In AD 66, nationalist and religious revolutionaries in Judaea led a ferocious revolt of the Jewish people against the authority of mighty Rome, culminating in the greatest upheaval and savagery the world had known up to that time. By the end of the conflict seven years later, over one million Jews had perished and tens of thousands were sold into slavery. Until the Holocaust, it remained the greatest tragedy ever endured by a people. How had this once prosperous region been laid low, and by what process did its fratricidal feuds take it down a slippery slope to utter annihilation? Fortunately for us, there was an eyewitness.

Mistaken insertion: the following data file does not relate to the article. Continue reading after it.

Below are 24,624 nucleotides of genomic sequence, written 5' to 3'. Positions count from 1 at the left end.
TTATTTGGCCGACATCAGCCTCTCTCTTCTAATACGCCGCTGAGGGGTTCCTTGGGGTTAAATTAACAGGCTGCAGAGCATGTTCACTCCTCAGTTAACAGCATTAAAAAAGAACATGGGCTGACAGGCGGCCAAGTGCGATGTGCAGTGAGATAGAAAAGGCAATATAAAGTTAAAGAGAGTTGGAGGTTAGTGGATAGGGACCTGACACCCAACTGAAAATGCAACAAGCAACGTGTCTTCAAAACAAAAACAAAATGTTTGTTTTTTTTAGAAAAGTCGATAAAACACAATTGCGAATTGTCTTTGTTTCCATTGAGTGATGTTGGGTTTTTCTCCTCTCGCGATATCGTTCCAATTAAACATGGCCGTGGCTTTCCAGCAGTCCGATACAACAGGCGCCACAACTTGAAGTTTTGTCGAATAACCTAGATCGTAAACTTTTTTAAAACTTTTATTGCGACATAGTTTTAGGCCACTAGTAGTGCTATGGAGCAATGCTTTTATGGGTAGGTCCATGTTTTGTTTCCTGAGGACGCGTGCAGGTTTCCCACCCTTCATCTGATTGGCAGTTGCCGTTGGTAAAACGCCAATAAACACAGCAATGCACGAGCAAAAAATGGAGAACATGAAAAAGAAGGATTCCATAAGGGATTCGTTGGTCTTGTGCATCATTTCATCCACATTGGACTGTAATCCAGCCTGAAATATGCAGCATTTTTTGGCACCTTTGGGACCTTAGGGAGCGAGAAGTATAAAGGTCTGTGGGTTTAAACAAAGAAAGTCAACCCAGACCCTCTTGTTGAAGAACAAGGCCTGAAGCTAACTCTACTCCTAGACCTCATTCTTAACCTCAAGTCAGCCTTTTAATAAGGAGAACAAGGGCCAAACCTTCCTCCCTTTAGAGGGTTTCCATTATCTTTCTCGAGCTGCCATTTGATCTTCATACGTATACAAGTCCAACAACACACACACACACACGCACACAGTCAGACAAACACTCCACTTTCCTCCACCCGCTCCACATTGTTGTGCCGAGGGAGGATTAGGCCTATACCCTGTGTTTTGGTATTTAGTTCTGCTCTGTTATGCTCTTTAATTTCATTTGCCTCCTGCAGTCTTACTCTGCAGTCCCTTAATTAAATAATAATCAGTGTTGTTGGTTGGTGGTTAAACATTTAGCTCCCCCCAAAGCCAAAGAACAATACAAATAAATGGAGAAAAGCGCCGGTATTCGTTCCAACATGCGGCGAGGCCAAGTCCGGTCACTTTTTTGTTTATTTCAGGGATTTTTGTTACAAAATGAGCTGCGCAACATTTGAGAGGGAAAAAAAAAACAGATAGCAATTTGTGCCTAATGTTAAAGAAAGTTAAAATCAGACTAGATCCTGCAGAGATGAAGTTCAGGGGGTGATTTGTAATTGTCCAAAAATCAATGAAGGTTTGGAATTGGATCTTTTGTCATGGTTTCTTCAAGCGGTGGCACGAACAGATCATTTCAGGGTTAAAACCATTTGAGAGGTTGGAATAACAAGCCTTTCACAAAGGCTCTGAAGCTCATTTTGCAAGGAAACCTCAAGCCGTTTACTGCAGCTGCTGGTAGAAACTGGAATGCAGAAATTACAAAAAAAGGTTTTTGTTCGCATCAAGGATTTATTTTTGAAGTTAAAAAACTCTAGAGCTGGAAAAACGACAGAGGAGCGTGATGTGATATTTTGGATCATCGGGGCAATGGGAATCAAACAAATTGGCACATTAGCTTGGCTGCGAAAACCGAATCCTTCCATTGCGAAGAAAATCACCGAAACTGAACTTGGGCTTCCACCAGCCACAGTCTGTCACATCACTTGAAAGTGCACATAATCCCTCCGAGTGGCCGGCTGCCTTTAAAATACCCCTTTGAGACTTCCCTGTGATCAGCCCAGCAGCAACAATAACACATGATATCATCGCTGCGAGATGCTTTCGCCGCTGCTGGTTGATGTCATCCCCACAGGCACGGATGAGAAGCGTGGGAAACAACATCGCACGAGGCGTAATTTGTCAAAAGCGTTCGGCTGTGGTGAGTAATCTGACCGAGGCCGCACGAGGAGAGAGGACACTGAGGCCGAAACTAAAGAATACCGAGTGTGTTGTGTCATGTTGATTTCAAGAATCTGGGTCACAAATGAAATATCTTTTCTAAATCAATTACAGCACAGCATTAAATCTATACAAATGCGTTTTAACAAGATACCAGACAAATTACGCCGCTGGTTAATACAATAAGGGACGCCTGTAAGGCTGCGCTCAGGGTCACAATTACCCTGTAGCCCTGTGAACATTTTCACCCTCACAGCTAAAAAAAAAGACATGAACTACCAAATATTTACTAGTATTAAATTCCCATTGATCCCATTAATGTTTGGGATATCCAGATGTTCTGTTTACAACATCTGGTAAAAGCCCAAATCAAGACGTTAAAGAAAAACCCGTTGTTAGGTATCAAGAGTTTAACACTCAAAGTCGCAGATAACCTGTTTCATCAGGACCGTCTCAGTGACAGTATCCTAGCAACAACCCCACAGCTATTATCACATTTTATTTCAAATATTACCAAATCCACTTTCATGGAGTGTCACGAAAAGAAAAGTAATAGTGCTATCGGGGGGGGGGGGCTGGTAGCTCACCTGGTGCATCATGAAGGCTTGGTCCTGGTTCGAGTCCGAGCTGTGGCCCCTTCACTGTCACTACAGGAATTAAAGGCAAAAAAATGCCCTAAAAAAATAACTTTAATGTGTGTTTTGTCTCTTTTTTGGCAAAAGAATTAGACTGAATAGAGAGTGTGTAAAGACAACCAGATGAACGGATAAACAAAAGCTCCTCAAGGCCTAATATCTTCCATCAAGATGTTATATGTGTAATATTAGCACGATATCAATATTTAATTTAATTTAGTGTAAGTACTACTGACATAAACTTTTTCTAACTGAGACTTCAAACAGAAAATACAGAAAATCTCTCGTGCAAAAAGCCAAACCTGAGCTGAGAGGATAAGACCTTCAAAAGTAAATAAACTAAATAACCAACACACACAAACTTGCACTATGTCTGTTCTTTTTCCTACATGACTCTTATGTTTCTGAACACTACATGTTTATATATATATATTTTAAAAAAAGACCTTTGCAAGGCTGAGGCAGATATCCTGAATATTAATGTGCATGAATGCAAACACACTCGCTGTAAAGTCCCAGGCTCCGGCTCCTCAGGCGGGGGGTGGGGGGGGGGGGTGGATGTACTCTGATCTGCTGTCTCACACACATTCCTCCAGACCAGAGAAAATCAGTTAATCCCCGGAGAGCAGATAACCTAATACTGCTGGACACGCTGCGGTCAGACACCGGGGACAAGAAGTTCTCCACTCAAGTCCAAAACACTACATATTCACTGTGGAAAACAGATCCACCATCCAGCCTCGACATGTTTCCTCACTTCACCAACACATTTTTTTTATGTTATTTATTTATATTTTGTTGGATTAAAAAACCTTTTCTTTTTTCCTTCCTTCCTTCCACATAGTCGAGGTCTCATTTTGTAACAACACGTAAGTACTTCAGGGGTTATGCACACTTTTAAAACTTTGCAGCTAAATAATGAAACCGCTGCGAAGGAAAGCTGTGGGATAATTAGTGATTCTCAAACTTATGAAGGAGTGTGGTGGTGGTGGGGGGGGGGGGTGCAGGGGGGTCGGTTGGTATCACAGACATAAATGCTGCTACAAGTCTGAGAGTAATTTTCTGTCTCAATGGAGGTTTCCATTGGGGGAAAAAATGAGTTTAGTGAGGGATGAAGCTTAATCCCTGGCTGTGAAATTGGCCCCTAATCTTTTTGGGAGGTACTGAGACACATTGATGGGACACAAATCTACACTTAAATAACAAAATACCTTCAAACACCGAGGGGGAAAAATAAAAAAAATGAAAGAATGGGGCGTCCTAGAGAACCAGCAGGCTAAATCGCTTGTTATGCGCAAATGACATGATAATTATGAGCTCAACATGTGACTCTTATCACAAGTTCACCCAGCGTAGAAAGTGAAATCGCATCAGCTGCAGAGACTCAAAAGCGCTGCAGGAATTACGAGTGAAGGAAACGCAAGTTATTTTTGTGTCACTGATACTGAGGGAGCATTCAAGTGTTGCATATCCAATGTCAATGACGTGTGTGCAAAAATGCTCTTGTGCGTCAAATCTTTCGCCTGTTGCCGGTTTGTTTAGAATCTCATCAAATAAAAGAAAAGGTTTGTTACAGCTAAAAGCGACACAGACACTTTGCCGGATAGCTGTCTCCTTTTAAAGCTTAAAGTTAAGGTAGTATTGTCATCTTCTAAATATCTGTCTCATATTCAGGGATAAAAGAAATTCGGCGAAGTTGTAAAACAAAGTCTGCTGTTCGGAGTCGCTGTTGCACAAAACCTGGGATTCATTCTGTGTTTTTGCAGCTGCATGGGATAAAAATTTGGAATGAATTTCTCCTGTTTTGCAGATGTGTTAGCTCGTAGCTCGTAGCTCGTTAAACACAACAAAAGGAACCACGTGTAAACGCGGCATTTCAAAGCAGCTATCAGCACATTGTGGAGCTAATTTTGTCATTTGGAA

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The Jewish rebellion against Rome was a significant turning point in Jewish history. Although Josephus is known for his divided loyalties in the rebellion, his account is the most detailed record available of the Jewish life and revolt under Roman rule. Born in Jerusalem to a father of priestly descent and a mother who claimed royal ancestry, Josephus was a first-century Romano-Jewish scholar, hagiographer, and historian.
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